Mogavero: It is so creative, and it really attracts innovative and creative people who really enjoy the art and the design of the guest experience. When I was a frustrated restaurateur, I would ask my chefs and managers simple questions, such as: Who are your top and bottom servers? Why did your food costs go up? Why did your labor costs go up? And they would give me blank stares, wrong answers, or make up stuff. The thing that really killed me is why so much time gets spent in administrative B.S.

They were frustrated artists in their own way, because all those questions I was posing were buried in a bunch of Excel spreadsheets. What I like to say is, nothing good ever happens at the back office. You can't make customers happy and you can’t cook great food there. That was the business problem that I saw. I assembled a chef, a sommelier, a restaurant manager, and three techies as the founding team of the company. The message was: We’re going to create software, so you can get back to what you love to do with a more profitable operation.......Mogavero: Because information is flowing so quickly, you’re likely to see trends from a big city go to a secondary city more often. But you’ll see regional trends come to the big city as well. It’s all part of this information flow that’s more transparent and faster. The secondary-market awakening is coupled with the fact that it’s really expensive for chefs to live in big cities, and we’re seeing many chefs leaving the big cities.
bullshitake  dining  data  books  restaurants  data_driven  New_York_City  innovation  restauranteurs  analytics  back-office  information_flows  secondary_markets 
may 2017 by jerryking
Airbnb and Others Set Terms for Employees to Cash Out - The New York Times
Continue reading the main storyShare This Page
Silicon_Valley  venture_capital  private_equity  secondary_markets  Airbnb  Pinterest  SpaceX  start_ups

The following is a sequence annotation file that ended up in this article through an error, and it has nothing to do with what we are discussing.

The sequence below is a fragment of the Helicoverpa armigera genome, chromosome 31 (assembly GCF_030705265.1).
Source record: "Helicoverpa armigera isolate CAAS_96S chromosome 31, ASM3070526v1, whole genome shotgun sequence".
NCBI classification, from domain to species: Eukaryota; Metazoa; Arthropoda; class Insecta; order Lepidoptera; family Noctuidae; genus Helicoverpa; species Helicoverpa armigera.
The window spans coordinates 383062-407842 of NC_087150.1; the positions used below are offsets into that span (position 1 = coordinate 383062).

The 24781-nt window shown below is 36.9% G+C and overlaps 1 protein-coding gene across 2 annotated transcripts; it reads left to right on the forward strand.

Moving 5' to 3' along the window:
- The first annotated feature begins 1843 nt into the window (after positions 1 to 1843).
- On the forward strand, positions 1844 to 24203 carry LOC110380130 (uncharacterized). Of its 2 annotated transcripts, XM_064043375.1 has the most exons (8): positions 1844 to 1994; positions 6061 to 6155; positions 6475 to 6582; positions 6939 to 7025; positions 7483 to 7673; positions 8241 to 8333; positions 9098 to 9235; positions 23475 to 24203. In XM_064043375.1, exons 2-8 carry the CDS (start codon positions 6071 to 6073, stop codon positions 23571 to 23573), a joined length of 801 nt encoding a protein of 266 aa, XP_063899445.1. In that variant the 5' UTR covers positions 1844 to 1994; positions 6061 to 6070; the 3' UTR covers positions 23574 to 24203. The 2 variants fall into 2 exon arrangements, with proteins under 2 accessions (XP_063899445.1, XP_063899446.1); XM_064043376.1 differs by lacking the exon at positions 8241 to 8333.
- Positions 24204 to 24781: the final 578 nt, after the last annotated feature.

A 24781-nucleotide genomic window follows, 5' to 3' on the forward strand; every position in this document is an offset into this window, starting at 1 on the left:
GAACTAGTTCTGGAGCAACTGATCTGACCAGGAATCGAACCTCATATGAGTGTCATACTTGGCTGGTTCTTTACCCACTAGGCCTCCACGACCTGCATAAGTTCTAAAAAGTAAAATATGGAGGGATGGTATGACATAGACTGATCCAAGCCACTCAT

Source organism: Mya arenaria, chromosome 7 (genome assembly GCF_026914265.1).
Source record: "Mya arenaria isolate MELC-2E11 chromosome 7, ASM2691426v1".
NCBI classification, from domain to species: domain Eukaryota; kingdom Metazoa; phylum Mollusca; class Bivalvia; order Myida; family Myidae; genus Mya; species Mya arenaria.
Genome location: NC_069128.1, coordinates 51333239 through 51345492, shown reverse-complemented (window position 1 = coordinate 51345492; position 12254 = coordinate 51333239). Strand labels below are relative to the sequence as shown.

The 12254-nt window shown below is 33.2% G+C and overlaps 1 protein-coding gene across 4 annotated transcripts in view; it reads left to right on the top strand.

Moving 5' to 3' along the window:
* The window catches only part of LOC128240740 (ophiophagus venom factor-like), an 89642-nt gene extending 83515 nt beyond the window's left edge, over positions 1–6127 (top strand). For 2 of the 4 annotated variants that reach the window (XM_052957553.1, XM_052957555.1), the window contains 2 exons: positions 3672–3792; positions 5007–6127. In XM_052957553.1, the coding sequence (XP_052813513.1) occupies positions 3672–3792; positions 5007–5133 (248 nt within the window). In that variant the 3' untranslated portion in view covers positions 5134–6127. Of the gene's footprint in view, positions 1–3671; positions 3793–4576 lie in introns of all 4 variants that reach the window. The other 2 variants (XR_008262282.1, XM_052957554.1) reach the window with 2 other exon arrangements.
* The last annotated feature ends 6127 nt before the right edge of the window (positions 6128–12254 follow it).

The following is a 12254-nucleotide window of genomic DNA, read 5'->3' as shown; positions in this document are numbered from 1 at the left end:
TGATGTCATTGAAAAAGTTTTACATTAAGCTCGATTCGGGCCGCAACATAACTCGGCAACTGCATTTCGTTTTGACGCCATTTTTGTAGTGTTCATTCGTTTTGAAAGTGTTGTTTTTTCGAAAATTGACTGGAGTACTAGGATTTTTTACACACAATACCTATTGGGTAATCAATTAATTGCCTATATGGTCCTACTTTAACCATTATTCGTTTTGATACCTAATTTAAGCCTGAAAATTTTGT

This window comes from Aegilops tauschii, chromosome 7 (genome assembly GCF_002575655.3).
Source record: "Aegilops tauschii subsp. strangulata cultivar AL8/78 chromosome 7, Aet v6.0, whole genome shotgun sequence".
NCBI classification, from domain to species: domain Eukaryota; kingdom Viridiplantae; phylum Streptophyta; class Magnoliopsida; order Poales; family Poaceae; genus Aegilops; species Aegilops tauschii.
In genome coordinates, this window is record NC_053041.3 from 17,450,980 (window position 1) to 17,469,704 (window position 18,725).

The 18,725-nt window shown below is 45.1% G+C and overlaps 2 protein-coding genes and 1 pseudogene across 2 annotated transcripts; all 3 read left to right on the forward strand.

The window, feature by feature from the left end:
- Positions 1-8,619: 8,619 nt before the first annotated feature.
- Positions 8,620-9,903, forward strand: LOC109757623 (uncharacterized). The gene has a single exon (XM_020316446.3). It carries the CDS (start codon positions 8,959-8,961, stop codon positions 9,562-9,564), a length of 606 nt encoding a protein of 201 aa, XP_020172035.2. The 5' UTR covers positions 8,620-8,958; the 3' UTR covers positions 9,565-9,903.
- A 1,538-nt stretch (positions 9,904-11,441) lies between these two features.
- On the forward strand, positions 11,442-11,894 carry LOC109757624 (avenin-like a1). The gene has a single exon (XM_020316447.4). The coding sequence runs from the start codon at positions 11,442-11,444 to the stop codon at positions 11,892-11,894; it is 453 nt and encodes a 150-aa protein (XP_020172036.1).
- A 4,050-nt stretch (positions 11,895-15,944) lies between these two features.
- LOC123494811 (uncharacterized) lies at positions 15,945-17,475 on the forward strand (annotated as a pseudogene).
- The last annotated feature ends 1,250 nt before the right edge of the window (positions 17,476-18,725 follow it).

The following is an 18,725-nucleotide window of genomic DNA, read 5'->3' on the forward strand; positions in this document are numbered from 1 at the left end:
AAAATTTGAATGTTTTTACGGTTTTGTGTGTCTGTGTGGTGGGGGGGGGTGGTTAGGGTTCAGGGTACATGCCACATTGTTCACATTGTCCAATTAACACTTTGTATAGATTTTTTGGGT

august 2016 by jerryking
Inside the Growing Secondary Market for Venture Capital Assets
Millennium Technology Value Partners, L.P. | By Dan Burstein and Sam Schwerin
Managing Partners,
venture_capital  private_equity  secondary_markets 
july 2016 by jerryking
Auction Houses Muscle In on Art Galleries' Turf
OCTOBER 20, 2013 |-|By MARY M. LANE
Auction Houses Muscle In on Art Galleries' Turf
Contemporary-Art Boom, Margin Pressures Force Christie's, Sotheby's to Evolve.

For decades, the art business thrived on a symbiosis between galleries and auction houses. Galleries and the dealers who ran them traditionally made long-term investments in discovering and developing young artists, placing their artworks with influential collectors whose patronage would further an artist's reputation and ultimately increase his selling prices.

Auction houses, for their part, provided a lucrative secondary market for the most enduring of those artworks, but rarely handled trendy new artists.
[image] Christie's Images Ltd

Sales of highly experimental works, such as 'To Meet My Past,' by Tracey Emin, typically have been handled privately; the work went for $778,900 at a Christie's auction.

Now, a boom in the contemporary-art market and margin pressures in the auction business are changing all that. Those forces are prompting the houses to experiment with new ways of auctioning art and to arrange more private sales of contemporary works outside the auction room, where profits are richer.

Increasingly Sotheby's and Christie's are catering to a new breed of art buyers from the hedge-fund world and emerging economies who prefer to quickly acquire big-name pieces of art instead of building relationships with galleries where they might buy the art more cheaply.

Last year, private-contract sales of fine art accounted for $1 billion of Christie's $6.27 billion of revenue and $906.5 million of Sotheby's $5.4 billion. That's a big jump from before the global financial crisis: In 2006, Christie's sold $256 million of art in private sales, while